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Types of Concrete Foundations

A home, business, or any structure that sits on the ground needs a strong foundation. There are different types of foundations, and the type that is best for your structure will depend on its design, location, soil, and budget. Concrete foundations are an excellent choice for many projects. They will make your structure stronger and more secure, and they are permanent.

There are two basic types of concrete foundations: poured concrete foundations and concrete block foundations. While poured concrete foundations are sturdier, concrete blocks tend to support more weight in the top. You should consult your construction company when choosing a type of foundation for your building. Changing your foundation type is not a simple process.

The thickness of a footing must be a minimum of 6 inches. The width of the footing should extend two inches beyond both sides of the foundation wall. A footing thickness that is too thick can lead to flexure of the building. Make sure to consult your local building code before deciding on the thickness of your footing.

Residential concrete foundation walls are typically 6 to 10 inches thick. Their compressive strength is between 2,500 and 3,000 psi. Higher tensile strength can be obtained by increasing the thickness of the wall and installing horizontal and vertical shear reinforcement. This method is known as shear friction, and it relies on the resistance of the concrete and dowel action of the reinforcement. Regardless of the method, however, a concrete foundation wall’s capacity is determined by the concrete strength and the thickness of the reinforcements.

A concrete foundation can last more than 100 years. This type of foundation will withstand a building’s weight and weather conditions. As a result, a concrete foundation is an excellent option for new homeowners. Depending on the concrete price at the time of installation, a home-sized concrete foundation may cost $10,500 or more. The price for a larger foundation, however, can be significantly higher.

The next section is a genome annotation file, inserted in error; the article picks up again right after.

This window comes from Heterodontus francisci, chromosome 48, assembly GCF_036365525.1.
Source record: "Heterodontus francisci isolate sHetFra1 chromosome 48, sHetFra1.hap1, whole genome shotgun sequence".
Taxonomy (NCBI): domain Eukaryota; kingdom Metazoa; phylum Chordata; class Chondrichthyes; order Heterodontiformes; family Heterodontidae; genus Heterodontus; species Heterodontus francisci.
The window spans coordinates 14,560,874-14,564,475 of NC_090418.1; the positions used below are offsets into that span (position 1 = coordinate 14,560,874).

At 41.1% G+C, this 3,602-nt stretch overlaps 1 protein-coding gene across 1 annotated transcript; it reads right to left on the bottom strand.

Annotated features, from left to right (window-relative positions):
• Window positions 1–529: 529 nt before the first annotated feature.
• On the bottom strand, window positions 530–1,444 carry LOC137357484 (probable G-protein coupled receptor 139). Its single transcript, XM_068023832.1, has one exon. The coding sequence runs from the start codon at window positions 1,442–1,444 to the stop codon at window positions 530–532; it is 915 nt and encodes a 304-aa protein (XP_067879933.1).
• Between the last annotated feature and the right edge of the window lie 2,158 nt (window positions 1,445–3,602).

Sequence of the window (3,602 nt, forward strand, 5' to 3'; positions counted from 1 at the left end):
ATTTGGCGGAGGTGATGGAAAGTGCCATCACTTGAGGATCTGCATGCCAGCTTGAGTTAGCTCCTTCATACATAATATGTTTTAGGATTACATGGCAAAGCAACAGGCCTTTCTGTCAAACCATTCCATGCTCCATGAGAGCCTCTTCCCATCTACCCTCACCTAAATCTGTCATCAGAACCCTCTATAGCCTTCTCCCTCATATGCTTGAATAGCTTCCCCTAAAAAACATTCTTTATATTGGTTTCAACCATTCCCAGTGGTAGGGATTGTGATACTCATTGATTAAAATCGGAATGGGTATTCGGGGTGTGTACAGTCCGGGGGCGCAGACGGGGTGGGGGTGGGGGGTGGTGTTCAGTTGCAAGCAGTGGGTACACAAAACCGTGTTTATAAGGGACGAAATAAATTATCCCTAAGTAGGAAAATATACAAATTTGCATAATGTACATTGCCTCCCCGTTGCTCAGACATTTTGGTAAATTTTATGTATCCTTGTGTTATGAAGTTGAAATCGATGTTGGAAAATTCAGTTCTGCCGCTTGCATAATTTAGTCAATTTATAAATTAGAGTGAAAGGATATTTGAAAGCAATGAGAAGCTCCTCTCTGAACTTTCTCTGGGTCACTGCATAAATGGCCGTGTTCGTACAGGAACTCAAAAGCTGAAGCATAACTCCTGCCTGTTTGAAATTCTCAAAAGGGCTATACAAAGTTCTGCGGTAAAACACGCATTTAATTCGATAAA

Concrete is made up of Portland cement and other materials. Its density depends on the types of aggregates used in its mix. Normal-weight concrete has a density of approximately 144 to 156 pounds per cubic foot. This is the most common type of concrete used for residential foundation walls. If you need a more durable concrete for above-grade applications, choose Type III cement.

A concrete slab dries faster than a poured basement. Because it dries faster, a concrete slab minimizes the risk of flooding and gas leaks. In addition to being more durable, a concrete slab is quicker to construct than a traditional basement. You don’t need to wait days for a concrete slab to dry, which makes it a great choice for those with a tight budget.

Another important consideration when selecting a foundation is climate. In areas where termites and other wood pests are common, it would be wise to avoid a wood foundation. Cold climates often cause slab foundations to crack. You’ll also want to consider the type of soil you live in and the type of compaction in the ground.

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